Michael Hagner: Catalogue data in Autumn Semester 2019

Name Prof. Dr. Michael Hagner
FieldScience Studies
Address
Professur für Wissenschaftsforsch.
ETH Zürich, RZ G 6
Clausiusstrasse 59
8092 Zürich
SWITZERLAND
Telephone+41 44 632 40 50
Fax+41 44 632 15 61
E-mailmhagner@ethz.ch
DepartmentHumanities, Social and Political Sciences
RelationshipFull Professor

NumberTitleECTSHoursLecturers
851-0101-66LThe History of the Book3 credits2SM. Hagner
AbstractBook print belongs to the most successful inventions in the history of mankind - it was especially important for the advancement of the sciences. Since 50 years, however, there is an ongoing talk about the end of book culture, and yet, in the 21st century the book proves to be remarkably robust. What is the reason for that?
ObjectiveIn this seminar, we will discuss selected episodes of the history of the book from Gutenberg to the present and analyse their relevance for our culture.
ContentBook print belongs to the most successful inventions in the history of mankind - it was especially important for the advancement of the sciences. Since 50 years, however, there is an ongoing talk about the end of book culture. In this seminar, we will discuss selected episodes of the history of the book from Gutenberg to the present and analyse their relevance for our culture.
851-0157-00LMind and Brain3 credits2VM. Hagner
AbstractIn the last 2500 years, the mind-brain relationship has been articulated in various ways. In these lectures, I will explore the scientific and philosophical aspects of this relationship in the context of relevant cultural, historical and technological processes, with a focus on the modern neurosciences, but I will also discuss works of art and literature.
ObjectiveBy the end of this lecture, students should be familiar with essential positions in the scientific and philosophical treatment of questions relating the mind to the brain. It should also become clear that some of the most relevant problems in current neurosciences have a long history.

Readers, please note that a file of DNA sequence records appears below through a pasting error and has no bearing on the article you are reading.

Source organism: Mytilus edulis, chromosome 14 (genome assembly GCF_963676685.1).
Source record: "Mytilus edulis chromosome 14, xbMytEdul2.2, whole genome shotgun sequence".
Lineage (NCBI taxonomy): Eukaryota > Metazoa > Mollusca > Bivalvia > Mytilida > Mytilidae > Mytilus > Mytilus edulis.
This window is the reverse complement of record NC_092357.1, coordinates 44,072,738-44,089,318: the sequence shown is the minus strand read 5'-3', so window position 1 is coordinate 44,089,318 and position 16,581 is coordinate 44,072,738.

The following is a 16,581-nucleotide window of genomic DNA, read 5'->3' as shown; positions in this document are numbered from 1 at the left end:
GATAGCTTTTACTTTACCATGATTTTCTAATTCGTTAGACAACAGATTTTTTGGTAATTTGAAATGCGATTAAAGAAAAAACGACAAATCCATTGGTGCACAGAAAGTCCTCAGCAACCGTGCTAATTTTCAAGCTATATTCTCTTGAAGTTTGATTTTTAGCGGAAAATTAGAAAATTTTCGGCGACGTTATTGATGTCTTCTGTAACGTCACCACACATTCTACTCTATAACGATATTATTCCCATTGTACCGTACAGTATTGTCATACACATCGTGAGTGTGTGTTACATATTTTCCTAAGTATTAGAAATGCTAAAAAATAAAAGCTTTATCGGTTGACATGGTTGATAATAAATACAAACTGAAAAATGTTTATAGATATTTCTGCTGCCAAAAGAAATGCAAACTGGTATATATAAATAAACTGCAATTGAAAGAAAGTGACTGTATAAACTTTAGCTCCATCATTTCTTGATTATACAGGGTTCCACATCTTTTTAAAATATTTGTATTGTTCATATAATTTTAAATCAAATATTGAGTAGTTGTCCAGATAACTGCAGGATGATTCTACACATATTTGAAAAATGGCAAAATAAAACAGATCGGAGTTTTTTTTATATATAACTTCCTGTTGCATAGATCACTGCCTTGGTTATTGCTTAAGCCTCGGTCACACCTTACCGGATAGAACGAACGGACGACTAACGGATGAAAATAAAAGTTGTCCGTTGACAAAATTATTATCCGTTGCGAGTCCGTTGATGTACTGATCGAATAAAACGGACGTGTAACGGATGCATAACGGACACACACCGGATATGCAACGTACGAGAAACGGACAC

ContentAccording to a myth, the ancient Greek philosopher Democrit dissected animals, because he was in search of the seat of the soul. Current neuoscientists use neuroimaging techniques like functional magnetic-resonance-tomography in order to localize cognitive and emotional qualities in the brain. Between these two dates lies a history of 2500 years, in which the relationship between the mind and the brain has been defined in various ways. Starting with ancient and medieval theories, the lecture will have its focus on modern theories from the nineteenth century onward. I will discuss essential issues in the history of the neurosciences such as localization theories, the neuron doctrine, reflex theory, theories of emotions, neurocybernetics and the importance of visualizing the brain and its parts, but I will also include works of art and literature.
862-0088-05LResearch Colloquium Science Studies (HS 2019) Restricted registration - show details 2 credits1KM. Hagner
AbstractThis colloquium is devoted to the introduction into the theory and practice of scientific work. The schedule can be found on the institute's website - http://www.wiss.ethz.ch/en/teaching/
ObjectiveThis colloquium is devoted to the introduction into the theory and practice of scientific work.
Prerequisites / NoticeLectures mey be held either in English or German. Students receive 2 credit points for submitting a brief, written commentary on one of the presented topics (approx. 5 pages).